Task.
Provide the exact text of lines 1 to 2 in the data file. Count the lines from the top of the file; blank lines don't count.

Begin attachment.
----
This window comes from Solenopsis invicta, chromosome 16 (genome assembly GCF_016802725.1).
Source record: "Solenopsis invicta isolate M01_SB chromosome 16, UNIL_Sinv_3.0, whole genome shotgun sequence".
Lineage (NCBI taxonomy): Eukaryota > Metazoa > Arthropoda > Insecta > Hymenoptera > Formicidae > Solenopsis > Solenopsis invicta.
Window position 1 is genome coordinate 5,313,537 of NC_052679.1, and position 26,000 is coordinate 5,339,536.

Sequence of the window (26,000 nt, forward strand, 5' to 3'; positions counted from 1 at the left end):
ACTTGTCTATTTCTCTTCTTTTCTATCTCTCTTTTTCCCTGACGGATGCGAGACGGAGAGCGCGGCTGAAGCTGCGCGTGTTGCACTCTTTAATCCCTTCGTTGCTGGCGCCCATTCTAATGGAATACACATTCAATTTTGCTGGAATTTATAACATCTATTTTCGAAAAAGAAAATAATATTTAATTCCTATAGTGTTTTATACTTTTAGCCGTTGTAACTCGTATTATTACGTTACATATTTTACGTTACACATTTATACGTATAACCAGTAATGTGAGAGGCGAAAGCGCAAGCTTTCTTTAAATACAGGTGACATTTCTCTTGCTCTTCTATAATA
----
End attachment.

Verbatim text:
This window comes from Solenopsis invicta, chromosome 16 (genome assembly GCF_016802725.1).
Source record: "Solenopsis invicta isolate M01_SB chromosome 16, UNIL_Sinv_3.0, whole genome shotgun sequence".